Your Questions Answered: I'm a 33-year-old government employee and want to know how debt mutual funds are taxed? – MintGenie

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Q. I am a 33-year-old state government employee, my wife is also a state government employee. We have been investing 20% of our income in mutual funds every month. We invest about half of our investment budget in debt mutual funds and half of our investment budget in equity mutual funds. We understand from TV news that recently major changes have been made to the tax regime pertaining to the debt mutual funds through an amendment to the finance bill. Can you please elaborate on the same and also please compare the taxation of debt mutual funds against fixed deposits?
Neha Sen, Darjeeling, West Bengal
Uptill now investors were either liable to pay long term capital gains tax or short term capital gains tax on their debt mutual fund units depending on the time period of their investment. Long-term capital gains tax applies to investments in debt mutual funds held for over three years.
They are taxed at 20% with an indexation benefit. Indexation is a method that adjusts the purchase price of an investment for inflation, which reduces the tax liability on the investment.
Short-term capital gains tax applies to investments in debt mutual funds held for three years or less. These short-term capital gains are taxed at the income tax slab rate of the investor.
Historically, compared to fixed deposits, lower tax rate on long term holding of debt mutual funds use to make debt mutual funds a desirable post-tax option for long-term investors in the higher income tax slabs. Essentially because interest from fixed deposits is taxed at the individual’s income tax slab rate and also because indexation benefits associated debt mutual funds.
Keep in mind that indexation of capital gains is effectively an adjustment for inflation. It is neither a tax break nor a government handout. It is intended to make up for inflation, the deterioration of money’s worth over time, and the fact that many ostensible gains throughout the years have actually been illusions. Because money now is intrinsically worth less than it did when you made your investment, this illusion is produced.
In any case, this depreciation of currency is a consequence of government activity. You shouldn’t have to pay taxes on whatever fictitious gains you make from inflation.
This distinction between debt fund taxation for holding periods of under three years and three years or longer will no longer hold in light of the most recent changes introduced in form of an amendment to the Finance Bill, 2023. Debt mutual funds purchased on or after April 1, 2023, will be taxed at your income tax slab rate.
However, please note that all of your existing investment in debt mutual funds and even any fresh investment made in debt mutual funds until 31st March, 2023 will be grandfathered and will be taxed as per the existing taxation regime, i.e., 20% tax on long term capital gains along with indexation benefits.
It is important to understand this new taxation regime will be applicable to all mutual funds which have less than 35% of their corpus invested in Indian equities, as a result lower LTCG taxation benefits has been taken away from the following categories of mutual funds:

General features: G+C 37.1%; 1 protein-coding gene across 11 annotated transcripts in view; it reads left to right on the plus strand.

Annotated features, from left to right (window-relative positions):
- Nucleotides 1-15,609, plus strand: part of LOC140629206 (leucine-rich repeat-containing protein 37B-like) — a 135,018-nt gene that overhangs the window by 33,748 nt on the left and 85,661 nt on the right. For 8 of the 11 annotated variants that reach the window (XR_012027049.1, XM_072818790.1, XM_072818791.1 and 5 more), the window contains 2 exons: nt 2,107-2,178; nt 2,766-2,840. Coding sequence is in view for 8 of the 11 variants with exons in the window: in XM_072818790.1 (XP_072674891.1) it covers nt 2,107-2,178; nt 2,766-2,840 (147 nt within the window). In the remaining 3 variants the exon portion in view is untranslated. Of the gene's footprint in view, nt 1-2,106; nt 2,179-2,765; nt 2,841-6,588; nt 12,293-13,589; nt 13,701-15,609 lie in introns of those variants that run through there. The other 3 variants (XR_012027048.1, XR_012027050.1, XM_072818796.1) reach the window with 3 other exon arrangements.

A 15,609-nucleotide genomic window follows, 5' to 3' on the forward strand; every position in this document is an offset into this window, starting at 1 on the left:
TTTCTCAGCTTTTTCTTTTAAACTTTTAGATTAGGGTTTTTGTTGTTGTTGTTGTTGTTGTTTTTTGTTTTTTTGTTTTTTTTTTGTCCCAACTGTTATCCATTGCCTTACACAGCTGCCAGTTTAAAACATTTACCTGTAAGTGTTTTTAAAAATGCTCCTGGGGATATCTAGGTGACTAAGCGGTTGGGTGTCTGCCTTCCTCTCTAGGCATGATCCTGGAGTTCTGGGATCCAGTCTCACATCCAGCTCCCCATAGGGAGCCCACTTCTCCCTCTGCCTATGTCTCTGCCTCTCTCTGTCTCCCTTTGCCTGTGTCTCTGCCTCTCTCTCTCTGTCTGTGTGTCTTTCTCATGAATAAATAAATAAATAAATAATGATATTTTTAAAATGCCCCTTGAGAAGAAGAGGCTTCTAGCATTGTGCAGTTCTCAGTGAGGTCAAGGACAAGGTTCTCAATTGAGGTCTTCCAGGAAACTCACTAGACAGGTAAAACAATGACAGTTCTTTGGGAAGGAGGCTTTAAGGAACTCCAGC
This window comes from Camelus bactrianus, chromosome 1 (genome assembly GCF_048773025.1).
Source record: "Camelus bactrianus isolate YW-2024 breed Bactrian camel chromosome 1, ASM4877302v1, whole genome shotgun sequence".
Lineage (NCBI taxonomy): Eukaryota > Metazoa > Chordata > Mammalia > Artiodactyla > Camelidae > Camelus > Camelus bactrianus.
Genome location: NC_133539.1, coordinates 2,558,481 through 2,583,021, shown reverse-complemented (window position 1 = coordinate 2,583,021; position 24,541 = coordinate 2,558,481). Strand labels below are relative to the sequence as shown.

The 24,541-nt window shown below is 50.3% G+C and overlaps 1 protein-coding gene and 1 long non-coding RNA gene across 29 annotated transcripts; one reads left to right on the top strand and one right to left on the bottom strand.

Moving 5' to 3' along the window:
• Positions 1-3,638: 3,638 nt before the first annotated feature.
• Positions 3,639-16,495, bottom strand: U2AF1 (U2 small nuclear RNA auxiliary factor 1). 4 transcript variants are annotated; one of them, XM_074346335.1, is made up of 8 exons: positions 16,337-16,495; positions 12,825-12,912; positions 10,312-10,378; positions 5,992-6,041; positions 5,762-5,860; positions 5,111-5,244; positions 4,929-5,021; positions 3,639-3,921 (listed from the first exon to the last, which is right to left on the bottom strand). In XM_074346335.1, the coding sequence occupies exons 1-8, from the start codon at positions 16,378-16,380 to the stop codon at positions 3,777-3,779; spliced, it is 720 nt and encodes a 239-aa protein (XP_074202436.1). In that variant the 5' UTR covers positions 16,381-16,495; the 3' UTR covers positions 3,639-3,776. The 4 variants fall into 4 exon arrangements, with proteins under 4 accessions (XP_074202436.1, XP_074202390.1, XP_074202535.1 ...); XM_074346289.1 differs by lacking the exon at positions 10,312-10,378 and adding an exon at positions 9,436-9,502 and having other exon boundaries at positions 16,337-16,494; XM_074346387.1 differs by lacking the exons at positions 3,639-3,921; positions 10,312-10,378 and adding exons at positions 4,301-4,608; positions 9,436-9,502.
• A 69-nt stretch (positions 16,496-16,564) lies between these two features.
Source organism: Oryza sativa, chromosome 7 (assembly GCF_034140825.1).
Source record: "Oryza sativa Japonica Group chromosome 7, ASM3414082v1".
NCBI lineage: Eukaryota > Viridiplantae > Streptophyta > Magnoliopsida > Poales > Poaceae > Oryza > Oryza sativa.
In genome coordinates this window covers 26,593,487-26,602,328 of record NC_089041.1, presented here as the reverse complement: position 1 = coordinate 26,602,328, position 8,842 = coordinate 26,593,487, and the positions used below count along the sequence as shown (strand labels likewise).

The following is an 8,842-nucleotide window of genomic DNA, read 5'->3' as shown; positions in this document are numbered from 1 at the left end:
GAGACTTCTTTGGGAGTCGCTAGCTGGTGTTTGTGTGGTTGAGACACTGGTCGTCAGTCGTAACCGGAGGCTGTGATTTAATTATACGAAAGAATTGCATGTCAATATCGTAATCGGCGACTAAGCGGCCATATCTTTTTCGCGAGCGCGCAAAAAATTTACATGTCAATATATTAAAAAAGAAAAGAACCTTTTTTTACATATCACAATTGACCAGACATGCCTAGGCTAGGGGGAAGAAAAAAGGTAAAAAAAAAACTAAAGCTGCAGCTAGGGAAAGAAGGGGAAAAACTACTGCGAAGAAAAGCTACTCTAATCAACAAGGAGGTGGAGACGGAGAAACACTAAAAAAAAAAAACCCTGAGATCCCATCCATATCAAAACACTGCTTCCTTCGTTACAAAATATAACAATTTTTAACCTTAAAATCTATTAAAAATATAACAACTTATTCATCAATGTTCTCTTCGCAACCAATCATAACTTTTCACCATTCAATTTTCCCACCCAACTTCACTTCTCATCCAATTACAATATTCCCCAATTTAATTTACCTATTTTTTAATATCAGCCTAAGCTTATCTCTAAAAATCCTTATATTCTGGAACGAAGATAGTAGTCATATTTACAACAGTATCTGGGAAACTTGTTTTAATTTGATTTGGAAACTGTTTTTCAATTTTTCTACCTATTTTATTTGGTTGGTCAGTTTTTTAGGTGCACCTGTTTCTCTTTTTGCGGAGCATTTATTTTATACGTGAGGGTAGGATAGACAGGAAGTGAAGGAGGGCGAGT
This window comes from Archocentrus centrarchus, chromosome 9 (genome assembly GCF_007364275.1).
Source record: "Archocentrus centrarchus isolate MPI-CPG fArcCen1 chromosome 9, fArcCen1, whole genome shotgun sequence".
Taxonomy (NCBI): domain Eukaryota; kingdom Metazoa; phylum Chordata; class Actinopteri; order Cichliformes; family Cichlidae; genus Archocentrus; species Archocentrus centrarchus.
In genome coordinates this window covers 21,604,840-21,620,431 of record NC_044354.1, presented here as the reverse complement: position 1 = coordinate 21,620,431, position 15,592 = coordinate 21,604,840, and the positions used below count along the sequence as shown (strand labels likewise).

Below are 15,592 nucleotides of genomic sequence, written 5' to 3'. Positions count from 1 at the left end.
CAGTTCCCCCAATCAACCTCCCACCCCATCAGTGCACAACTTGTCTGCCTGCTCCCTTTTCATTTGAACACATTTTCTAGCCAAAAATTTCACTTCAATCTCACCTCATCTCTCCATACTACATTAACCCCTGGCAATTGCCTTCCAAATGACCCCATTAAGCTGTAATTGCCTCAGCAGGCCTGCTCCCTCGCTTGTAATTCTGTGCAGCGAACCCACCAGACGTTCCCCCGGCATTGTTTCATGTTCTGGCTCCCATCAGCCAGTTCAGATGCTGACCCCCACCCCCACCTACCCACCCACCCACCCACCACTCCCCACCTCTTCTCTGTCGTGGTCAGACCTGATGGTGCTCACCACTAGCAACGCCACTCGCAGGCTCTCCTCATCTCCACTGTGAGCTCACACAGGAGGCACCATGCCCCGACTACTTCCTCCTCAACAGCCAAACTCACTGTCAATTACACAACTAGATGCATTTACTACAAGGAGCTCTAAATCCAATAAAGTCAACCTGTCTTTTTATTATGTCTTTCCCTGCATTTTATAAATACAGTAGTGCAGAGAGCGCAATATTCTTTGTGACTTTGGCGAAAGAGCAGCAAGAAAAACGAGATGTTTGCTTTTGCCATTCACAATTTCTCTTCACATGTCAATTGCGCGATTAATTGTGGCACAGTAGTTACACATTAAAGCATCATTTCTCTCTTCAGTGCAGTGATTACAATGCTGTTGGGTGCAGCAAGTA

The proposed change in tax laws adhere to the principles of the new, exemption-free default personal income tax structure. The tax system in India is becoming more straightforward and uniform, with no possibility for tax exclusions or arbitrage.
From a taxes standpoint, fixed deposits and debt mutual funds are on an equal footing. The tax arbitrage between debt funds (capital gains) and fixed deposits (interest income) is no longer present.
However, debt funds still make more sense for many investors when compared to bank fixed deposits. This is due to two factors. The greatest difference between fixed deposit and debt funds is that for most fixed deposits returns do not accrue over time. TDS on interest is charged to and transferred out of fixed deposit every quarter. On the other hand, taxes on mutual funds are postponed until redemption.
Hence, an individual can make more money by investing in a debt mutual fund even if the rate of return is theoretically the same – by redeeming them during his retirement period when he is in a lower income tax slab.
However, it must be noted that there will be no indexation benefit associated with debt mutual funds. Previously, the indexation benefit was used to significantly reduce the tax liability for long term investors. Denying indexation benefits eliminates the idea of long-term tax-efficient compounding in a low-yield asset class like debt mutual funds.
Better liquidity is the second advantage that debt mutual funds have. A debt fund may be redeemed at any moment. However, in the case of fixed deposits early withdrawal often attracts a penalty.
Debt mutual funds have been a popular investment option amongst long term investors because of the tax arbitrage which existed between debt mutual funds and other fixed income asset classes such as fixed deposits and bonds. The government has now removed this tax arbitrage which may result in less and less people investing in debt mutual funds and in place of that investing in corporate bonds and banks’ fixed deposits.
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Note: This is for informational purposes. Please speak to a financial advisor for detailed solutions to your questions.
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